“We’re so grateful to our family and friends who support us every year. They are the reason the center is able to celebrate such remarkable accomplishments,” said Camille.
“Not everyone who attends the Power of Love gala has a personal experience with the neurological diseases we are involved with, but I guarantee you 99 percent have, in some way, taken care of a loved one.”
A huge fan of the Ruvos, who was a friend of Lou Ruvo and has a personal connection with three of the KMA honorees, is Bernie Yuman, who was Muhammad Ali’s friend and manager.
“Ali was like my brother for 52 years,” said Yuman. “I went with him to 180 countries and was there for all his fights until he retired. He was a champ in and out of the ring. He dealt with his disease with such dignity, and his wife, Lonnie, was a selfless, devoted caregiver.”
Yuman, the producer of the Broadway show, On Your Feet, about the lives Emilio Estefan and seven-time Grammy Award-winner Gloria Estefan, is proud the couple was honored by KMA.
“Gloria cared for her father for many years,” he said.
Yuman also was Siegfried and Roy’s manager until Oct. 3, 2003, when Roy suffered a stroke while performing onstage. His beloved tiger Mantecore picked him up by the neck, as if he was a cub, to take him to safety. Roy told “Entertainment Tonight’s” Nancy O’Dell that Mantecore saved his live because the puncture wound relieved the pressure in his head, likely preventing him from becoming brain dead.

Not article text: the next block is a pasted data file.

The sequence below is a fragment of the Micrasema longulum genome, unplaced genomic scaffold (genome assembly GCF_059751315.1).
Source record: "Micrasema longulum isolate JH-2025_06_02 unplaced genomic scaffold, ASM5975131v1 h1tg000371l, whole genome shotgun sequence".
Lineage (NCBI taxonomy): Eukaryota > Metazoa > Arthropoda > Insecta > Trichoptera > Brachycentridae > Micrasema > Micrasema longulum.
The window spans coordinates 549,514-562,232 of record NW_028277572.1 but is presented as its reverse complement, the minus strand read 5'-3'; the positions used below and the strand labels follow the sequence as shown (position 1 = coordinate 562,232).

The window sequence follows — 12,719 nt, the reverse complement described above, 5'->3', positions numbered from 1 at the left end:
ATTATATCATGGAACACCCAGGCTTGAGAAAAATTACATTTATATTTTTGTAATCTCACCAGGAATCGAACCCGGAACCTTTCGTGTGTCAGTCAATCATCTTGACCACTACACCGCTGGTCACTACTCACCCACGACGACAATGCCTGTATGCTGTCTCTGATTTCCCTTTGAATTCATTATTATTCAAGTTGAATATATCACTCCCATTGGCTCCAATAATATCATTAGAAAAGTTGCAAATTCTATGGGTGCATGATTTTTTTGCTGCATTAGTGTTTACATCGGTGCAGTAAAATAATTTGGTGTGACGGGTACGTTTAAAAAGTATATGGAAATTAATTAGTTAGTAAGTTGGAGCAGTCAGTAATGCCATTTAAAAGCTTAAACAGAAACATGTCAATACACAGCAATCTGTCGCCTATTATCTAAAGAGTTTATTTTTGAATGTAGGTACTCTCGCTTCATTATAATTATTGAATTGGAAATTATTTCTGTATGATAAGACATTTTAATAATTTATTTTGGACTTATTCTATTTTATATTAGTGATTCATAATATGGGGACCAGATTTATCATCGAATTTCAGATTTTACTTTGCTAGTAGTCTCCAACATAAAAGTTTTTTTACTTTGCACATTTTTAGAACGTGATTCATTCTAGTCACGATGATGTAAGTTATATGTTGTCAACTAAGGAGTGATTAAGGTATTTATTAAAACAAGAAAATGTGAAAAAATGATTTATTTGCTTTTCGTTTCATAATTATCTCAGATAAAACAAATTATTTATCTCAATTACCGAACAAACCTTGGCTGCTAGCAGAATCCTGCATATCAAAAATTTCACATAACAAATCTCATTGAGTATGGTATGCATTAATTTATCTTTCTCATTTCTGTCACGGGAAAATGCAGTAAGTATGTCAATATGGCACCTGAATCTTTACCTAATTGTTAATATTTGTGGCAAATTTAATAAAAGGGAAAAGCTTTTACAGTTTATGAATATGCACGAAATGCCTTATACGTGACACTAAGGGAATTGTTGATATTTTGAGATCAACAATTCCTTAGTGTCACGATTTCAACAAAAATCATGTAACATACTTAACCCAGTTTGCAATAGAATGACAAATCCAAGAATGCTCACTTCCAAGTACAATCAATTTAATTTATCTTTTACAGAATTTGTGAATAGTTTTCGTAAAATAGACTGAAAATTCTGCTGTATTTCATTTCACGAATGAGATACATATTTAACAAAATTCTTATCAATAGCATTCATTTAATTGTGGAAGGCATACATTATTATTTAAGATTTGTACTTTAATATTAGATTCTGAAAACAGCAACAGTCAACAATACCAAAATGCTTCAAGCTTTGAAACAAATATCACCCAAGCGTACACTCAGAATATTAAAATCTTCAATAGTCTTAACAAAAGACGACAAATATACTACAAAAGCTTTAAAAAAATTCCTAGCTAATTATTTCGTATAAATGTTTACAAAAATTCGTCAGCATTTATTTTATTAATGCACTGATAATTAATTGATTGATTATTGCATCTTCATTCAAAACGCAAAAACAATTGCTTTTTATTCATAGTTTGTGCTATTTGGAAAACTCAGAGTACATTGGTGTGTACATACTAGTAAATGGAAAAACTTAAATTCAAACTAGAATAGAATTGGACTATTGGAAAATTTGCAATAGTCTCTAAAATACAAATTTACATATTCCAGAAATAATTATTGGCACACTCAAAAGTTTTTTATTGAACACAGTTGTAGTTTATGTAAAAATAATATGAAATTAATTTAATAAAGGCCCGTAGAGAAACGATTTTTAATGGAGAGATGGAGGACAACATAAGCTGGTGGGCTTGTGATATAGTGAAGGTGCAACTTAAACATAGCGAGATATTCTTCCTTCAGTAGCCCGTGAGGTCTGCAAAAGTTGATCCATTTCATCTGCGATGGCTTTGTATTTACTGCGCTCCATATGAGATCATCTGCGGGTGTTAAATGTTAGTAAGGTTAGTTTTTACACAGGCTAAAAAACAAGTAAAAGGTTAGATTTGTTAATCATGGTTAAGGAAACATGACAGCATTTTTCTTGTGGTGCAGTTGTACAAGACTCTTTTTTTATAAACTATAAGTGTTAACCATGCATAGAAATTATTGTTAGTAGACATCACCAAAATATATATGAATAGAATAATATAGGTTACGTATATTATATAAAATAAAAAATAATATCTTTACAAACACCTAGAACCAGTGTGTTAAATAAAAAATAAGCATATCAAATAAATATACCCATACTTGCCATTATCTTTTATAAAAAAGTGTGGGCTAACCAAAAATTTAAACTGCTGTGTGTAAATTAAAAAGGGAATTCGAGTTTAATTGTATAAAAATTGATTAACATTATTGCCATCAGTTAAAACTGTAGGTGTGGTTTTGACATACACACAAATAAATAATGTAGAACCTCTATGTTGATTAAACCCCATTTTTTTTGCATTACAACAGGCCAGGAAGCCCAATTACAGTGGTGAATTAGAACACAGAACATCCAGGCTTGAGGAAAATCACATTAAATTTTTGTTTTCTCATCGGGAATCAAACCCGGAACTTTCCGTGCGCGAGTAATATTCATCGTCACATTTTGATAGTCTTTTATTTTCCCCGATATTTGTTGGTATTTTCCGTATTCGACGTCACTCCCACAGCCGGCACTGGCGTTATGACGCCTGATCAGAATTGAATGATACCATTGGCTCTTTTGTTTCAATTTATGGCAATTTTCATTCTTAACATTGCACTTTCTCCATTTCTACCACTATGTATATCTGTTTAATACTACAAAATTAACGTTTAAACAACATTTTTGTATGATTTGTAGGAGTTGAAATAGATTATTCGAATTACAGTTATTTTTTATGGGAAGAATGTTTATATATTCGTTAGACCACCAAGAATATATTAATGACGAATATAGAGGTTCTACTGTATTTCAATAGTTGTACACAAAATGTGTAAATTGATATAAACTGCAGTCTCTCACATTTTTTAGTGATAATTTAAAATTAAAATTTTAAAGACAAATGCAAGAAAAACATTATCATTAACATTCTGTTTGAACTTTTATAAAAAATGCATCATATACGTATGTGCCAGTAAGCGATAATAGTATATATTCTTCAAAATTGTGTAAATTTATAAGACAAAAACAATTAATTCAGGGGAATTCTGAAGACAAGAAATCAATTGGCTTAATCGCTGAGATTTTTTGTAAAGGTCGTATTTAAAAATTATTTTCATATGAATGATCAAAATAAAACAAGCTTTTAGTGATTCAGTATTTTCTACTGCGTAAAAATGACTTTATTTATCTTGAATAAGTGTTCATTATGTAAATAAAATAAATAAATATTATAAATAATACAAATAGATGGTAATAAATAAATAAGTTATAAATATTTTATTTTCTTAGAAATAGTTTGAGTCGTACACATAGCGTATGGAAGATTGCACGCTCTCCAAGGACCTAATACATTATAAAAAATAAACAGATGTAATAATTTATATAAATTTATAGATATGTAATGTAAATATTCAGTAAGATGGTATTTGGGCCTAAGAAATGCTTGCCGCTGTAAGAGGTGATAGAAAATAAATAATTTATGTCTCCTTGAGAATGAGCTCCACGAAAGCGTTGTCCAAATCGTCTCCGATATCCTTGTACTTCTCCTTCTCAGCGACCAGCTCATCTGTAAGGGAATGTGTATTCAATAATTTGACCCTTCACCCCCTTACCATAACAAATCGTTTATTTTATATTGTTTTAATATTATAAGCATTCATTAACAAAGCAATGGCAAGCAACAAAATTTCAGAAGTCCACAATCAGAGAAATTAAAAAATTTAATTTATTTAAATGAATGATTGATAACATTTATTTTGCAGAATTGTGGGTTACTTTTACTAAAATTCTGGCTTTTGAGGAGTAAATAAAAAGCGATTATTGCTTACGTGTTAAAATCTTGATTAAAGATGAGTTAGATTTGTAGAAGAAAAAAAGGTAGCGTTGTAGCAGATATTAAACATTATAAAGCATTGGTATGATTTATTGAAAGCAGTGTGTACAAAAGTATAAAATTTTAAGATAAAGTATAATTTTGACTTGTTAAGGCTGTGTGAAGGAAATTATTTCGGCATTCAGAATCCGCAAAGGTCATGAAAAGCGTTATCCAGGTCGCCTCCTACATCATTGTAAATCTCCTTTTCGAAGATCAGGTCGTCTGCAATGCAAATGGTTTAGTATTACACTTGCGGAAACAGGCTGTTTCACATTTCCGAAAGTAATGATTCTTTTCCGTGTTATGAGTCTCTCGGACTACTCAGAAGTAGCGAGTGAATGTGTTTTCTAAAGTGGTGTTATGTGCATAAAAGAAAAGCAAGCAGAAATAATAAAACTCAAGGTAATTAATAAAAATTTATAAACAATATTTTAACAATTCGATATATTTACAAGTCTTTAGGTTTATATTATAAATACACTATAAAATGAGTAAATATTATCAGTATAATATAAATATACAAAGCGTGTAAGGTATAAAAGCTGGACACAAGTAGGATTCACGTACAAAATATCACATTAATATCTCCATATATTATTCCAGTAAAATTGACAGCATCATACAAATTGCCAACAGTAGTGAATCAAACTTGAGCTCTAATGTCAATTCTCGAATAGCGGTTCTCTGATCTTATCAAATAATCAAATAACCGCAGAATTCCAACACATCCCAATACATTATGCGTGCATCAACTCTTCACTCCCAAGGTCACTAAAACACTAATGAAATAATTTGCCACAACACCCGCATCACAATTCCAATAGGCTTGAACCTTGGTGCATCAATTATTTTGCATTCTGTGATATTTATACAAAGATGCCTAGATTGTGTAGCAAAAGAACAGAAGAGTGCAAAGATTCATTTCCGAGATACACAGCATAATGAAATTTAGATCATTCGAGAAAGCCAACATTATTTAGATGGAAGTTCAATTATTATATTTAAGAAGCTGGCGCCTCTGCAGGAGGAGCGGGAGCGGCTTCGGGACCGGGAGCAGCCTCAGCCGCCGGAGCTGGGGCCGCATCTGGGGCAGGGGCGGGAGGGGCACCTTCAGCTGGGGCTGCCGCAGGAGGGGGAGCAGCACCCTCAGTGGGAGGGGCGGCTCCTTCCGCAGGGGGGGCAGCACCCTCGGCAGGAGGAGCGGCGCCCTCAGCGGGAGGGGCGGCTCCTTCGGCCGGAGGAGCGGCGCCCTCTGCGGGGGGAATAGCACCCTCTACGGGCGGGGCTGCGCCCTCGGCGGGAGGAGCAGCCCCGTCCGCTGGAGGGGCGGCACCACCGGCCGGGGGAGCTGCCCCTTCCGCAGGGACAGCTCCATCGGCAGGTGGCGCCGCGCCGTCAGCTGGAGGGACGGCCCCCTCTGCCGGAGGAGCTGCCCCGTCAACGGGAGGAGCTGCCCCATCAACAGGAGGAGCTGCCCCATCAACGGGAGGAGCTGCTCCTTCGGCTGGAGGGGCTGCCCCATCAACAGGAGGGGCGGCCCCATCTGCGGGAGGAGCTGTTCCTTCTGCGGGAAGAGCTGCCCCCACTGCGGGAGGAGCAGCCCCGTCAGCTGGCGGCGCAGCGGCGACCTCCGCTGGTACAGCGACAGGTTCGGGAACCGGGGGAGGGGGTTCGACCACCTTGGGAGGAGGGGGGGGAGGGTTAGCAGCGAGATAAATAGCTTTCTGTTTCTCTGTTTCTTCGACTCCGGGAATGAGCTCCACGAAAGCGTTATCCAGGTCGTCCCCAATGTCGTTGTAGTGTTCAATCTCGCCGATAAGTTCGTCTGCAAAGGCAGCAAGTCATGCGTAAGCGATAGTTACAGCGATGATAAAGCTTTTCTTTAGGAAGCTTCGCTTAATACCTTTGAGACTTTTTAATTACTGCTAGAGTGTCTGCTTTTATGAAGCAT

“Siegfried is receiving Keep Memory Alive’s Caregiver Award. But, for me, Siegfried and Roy are one unit. Together they exemplify the human spirit at its highest level overcoming adversity,” said Yuman.
In anticipation of his upcoming award, Siegfried said, “I am humbled to receive this award. Roy and I salute everyone who cares for a family member or friend facing a medical crisis. I know firsthand the emotional support a caregiver gives a patient is a powerful part of the healing process. The wonderful results achieved by our medical professionals and leading-edge medical technologies are enhanced by the caregiver’s dedication.”
Yuman spoke eloquently about his longtime friends.
“Camille and Larry are not just tightly woven into the fabric of philanthropy and selfless giving; they are the very fabric itself. In my experience, people rarely do what they say. Larry and Camille are two people who follow through. They have helped change the lives of human beings around the world. Las Vegas is so fortunate to have them.”